A York State Tramp

No, not the man in this picture.  This man is Tim’s great-great-great-grandfather, John Hubbard, pictured at right, a settler of Albion, New York.  He and his wife, Lydia (Randolph) Hubbard, were the parents of four daughters and a son.

We have his personal copy of the Bible, with favorite scriptures cut out from a newspaper and glued on to the inside cover.  And also some obituaries.

As I was carefully examining the deteriorating pages, a newspaper clipping fell out.  After reading the article it made me wonder what about this particular story interested John Hubbard enough to cut it out and stick it in his Bible.  The article also gives us a glimpse into life in the 1800s.

A YORK STATE TRAMP

Receives Reception That Is Known to Few Wanderers

New York World

A tramp had just arrived in Albany.  Nothing curious about that, but this is a curious tramp.  He does his own cooking and consequently enjoys his food.  Chefs were rare in the region he was brought up in.  He doesn’t collect grub or yearn for drink or freight cars.  He has been tramping through our New York lake region, which Americans would know so well and admire so much if it were across the water; and he has a passion, a mania, for little country schoolhouses.

He may look like a dust storm in breeches, but something in his appearance gains him entrance.  Perhaps he has seen better days.  He sits on the dais and near the desk of “teacher,” an honor that used to be confined to clergymen, school committeemen, visitors of due pomposity, village bigwigs on examination day, and prize scholars, likely, if of the inferior sex, to have “the stuffing” rudely elicited from them at recess by athletic scorners of learning.  There sits calmly the pulverulent [sic] one, listening with a twinkle in his eye to the artless droning of those wondering children, even having “the cheek to talk to teacher,” who actually lets him make speech before he goes.  A “ripping” speech, the spoken-to say, and how can there be better judges?  Does not every maundering bore, every Brother of the Ass, every solemn stumbling, hemming, long-winded sumph flatter himself that he can “make a few remarks” to “the children” and enrapture those victims of the vanity and loquacity of their elders?  And this long-legged dust-man pleased them.  “Talked like an educated man, did he,” says the president of the Woman’s Christian Temperance Union to Bill and Elizer Ann at supper: “must have fallen through the drink.  I wonder at Miss Normal for permitting such a disreputable character to speak in a public school.  There at least my darlings should be safe from contamination.”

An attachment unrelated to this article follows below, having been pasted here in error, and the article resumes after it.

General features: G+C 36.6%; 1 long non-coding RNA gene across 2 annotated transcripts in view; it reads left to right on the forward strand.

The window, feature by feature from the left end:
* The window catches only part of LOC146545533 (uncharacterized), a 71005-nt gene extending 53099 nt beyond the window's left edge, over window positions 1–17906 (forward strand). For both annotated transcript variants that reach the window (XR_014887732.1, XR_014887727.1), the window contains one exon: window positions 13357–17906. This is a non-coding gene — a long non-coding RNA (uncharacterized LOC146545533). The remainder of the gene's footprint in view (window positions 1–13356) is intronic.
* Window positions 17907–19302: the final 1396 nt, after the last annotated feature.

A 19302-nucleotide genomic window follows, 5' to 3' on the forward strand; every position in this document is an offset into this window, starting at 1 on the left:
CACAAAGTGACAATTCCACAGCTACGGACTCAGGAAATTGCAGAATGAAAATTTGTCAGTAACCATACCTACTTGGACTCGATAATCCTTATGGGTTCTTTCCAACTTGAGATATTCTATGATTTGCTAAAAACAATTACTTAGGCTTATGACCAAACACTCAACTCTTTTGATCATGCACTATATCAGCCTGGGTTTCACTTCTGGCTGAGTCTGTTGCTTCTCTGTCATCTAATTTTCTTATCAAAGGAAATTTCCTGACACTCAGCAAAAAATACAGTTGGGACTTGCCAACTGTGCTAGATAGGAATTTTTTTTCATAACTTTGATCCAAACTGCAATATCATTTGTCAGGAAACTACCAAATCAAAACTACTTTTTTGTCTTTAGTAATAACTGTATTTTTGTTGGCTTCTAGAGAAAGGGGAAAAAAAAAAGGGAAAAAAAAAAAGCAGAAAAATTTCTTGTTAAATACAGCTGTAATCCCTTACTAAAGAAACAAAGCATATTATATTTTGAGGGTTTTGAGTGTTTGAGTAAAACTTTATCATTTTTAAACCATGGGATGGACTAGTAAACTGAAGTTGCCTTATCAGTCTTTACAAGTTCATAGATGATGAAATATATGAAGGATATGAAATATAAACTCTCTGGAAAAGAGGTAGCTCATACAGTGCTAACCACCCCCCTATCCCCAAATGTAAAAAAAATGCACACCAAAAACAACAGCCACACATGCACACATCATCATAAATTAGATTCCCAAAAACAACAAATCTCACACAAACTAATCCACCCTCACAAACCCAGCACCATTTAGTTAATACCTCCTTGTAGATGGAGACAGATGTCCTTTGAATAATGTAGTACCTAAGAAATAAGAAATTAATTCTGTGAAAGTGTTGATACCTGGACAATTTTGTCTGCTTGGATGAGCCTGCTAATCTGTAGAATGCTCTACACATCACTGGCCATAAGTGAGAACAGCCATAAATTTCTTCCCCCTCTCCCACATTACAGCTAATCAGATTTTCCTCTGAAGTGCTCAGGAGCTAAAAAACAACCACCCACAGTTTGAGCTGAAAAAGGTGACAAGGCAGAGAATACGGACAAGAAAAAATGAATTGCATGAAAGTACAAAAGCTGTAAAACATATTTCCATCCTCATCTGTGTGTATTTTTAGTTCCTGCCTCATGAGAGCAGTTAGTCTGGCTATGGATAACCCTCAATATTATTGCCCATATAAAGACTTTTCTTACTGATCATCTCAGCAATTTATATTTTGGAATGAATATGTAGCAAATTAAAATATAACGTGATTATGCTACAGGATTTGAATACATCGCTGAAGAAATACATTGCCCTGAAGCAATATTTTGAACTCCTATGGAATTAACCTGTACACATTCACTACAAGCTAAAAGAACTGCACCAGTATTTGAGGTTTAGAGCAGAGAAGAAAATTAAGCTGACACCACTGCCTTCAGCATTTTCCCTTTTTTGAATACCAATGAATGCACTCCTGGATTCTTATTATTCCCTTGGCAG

On goes the dustman through the best sun-soaked days and noblest moonlit nights that ever shone.  He breakfasts on his own bacon and coffee by rivers hazy with morning.  On he plods, astounding and delighting schoolhouses, winning the scorn of passing wagoners for refusing a “lift.”  At last he enters Albany, leaves off regretfully his career as a wandering scholar.  For he is identified, presumably by the police, as John Huston Finley, who sports “a tilted trail proud as a cockerel’s rainbow tail;” who is laden with LL. D.’s and is a member of everything worth belonging to.  There is no new compliment to pay him except to say that he knows how to plan and enjoy a vacation.

I found a John Huston Finley (1863-1940), but he was only 20 years old when John Hubbard died.  Perhaps someone else tucked the article in the Bible after our John died.  Or perhaps it was a very young Finley who had this adventure and this was one of the last things Hubbard cut out of the paper.  But safe to say, the article was of interest to somebody!